In my office, we try to not completely fill my schedule every day, in order to accommodate an urgent visit. The wonderful physician I work with is a neurologist, specializing in pain, and sees all the new patients, with some follow ups.  I see all follow up patients, so I can be a little more flexible and can make space. This can be helpful in throwing a lifeline to a family in distress, whether they choose to take it or not.

So basically, as soon as it is recognized that migraine has started to transform to chronic migraine, it is important to intervene quickly. This can often prevent true chronicity, which needs to be avoided at all costs.

In my next post, I will talk about chronic migraine, appropriate treatments and interventions for children and adolescents.

All about the Migraine….part 2

So you have identified one of your patients as having migraine. Now decisions have to be made about management. Important points to consider are: frequency of migraine, intensity of pain and/or associated symptoms, triggers, and lifestyle factors.  Unless the patient is presenting with frequent or intractable migraine several times/week, the first things to review with the patient and family are basic headache-healthy lifestyle guidelines.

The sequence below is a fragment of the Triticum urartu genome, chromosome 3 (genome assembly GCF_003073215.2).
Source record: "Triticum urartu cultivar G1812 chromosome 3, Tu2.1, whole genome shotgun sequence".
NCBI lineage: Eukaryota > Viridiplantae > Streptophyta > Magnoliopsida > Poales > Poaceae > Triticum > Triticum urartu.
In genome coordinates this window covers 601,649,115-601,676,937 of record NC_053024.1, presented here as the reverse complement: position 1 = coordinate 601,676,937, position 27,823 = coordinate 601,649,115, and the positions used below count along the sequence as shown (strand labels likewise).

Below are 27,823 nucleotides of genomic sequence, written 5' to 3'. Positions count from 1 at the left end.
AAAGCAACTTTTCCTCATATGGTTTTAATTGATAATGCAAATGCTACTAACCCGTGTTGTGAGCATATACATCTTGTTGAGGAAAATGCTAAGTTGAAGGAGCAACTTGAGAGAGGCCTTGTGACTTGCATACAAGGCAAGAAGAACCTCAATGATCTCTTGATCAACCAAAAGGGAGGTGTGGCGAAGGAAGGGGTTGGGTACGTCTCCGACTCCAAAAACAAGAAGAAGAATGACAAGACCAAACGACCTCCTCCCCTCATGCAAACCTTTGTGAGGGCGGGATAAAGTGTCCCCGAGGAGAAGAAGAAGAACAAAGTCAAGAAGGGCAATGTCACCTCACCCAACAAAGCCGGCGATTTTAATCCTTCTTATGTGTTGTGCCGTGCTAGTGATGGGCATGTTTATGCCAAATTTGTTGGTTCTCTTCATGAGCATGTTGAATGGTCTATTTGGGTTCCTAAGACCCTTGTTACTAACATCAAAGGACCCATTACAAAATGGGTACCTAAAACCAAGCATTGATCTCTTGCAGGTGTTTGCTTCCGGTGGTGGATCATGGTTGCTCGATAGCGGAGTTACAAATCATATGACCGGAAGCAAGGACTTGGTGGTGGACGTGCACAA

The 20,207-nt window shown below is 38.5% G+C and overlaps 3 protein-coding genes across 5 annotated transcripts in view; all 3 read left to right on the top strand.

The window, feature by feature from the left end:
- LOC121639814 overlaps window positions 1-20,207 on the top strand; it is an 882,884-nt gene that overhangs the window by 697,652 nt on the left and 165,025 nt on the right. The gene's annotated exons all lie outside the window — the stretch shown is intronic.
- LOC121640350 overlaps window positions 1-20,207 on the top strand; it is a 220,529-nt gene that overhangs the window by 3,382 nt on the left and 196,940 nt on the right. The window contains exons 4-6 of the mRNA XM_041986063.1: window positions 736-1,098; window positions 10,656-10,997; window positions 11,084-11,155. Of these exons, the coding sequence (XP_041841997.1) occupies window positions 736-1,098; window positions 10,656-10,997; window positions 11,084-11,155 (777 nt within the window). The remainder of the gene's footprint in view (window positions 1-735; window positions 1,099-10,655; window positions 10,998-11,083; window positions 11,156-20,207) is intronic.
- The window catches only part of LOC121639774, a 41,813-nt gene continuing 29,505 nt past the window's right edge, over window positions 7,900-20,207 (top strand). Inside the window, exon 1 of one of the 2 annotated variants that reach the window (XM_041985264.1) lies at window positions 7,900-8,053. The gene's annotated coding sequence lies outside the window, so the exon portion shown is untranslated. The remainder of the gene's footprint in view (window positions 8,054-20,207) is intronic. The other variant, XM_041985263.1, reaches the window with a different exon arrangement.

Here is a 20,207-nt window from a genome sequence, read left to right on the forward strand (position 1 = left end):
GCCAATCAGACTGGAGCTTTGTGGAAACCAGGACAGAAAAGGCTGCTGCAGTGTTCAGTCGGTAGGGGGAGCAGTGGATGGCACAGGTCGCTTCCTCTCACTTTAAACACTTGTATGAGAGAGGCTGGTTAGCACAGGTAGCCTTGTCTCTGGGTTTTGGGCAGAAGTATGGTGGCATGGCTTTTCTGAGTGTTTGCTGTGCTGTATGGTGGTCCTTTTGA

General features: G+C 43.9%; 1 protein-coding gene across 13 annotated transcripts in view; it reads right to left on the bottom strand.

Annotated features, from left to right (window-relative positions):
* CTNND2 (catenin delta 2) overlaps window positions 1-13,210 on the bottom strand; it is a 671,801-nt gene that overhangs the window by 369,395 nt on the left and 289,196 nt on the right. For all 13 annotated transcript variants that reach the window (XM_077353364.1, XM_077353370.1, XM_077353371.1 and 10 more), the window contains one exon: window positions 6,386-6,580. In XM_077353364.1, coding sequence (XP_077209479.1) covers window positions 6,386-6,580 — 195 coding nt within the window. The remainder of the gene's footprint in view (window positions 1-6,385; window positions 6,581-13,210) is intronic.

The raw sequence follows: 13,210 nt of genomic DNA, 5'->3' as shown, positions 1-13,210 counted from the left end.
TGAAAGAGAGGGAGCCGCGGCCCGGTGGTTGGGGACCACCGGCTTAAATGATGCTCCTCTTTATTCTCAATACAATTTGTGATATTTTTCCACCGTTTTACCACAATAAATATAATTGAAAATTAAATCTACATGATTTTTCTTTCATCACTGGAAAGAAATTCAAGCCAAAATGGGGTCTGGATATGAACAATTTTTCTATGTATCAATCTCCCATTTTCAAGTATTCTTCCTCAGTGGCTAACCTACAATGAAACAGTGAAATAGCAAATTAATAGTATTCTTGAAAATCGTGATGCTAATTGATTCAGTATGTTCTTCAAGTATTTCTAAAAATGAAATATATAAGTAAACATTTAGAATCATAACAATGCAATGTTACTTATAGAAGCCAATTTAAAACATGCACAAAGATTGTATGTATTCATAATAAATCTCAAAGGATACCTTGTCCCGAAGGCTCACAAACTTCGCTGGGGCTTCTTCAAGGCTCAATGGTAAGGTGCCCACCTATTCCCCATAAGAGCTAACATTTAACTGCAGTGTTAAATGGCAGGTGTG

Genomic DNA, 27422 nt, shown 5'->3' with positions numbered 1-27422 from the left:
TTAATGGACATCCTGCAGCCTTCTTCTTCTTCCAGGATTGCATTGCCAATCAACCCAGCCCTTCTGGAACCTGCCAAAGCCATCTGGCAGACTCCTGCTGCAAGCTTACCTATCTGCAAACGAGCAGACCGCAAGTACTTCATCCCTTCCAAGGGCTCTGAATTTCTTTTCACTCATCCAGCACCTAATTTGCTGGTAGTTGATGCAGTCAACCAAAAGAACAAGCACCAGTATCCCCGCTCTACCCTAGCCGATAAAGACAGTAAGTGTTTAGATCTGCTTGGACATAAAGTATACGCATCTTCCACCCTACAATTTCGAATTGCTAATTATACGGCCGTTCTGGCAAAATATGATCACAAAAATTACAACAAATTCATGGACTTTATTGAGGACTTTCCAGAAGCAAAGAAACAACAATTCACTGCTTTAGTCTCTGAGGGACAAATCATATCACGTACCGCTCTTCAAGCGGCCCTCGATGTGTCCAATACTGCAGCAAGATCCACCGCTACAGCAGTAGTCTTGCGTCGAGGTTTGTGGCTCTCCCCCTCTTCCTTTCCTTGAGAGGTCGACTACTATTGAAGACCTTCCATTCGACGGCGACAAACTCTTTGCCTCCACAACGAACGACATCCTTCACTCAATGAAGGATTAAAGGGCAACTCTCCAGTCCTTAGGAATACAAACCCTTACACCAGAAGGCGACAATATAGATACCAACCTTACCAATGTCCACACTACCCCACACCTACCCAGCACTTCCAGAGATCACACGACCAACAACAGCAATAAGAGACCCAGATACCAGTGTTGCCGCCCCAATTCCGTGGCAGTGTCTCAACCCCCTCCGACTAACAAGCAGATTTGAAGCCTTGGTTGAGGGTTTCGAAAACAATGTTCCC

What are the most important lifestyle factors to consider in migraine (or any headache for that matter)? Hydration, diet, sleep, exercise/activity, and stress management.  Helping families understand what they can do to reduce migraine is empowering and creates a sense of partnership.  Some families may want to go straight to daily preventive medications, but most would rather start with the basics.

Suggested recommendations:

Hydration is probably the most important aspect of preventing migraine in kids and teens.  I usually recommend that patients drink the equivalent of their weight in kilograms (50kg = 50 oz), or half their weight in pounds (100lbs = 50 oz). This works for patients up to 80kg; above that weight, I will recommend 80-100oz/day.  I have found that families need a real number to aim for, rather than just saying to ‘drink more’, which greatly improves compliance.  I strongly encourage bringing a refillable water bottle to school daily, and bringing it home empty. Most bottles are 20-24oz, and kids who drink during school generally meet their hydration requirements.  Appropriate hydration includes water, seltzer, electrolyte-rich fluids, milk, juice, and do not include caffeinated beverages or soda. Neither sugary nor sugar-free sodas are great, because both high sugar and artificial sweeteners are migraine triggers. If the kids balk at water, a little juice added can help. Some schools do not allow water bottles, but a note from a provider will help (or it can be a part of a 504 education support plan).  I encourage using electrolyte-rich fluids around heavy athletic activity or during migraine, but not as a daily beverage- can lead to obesity or dental caries due to sugar.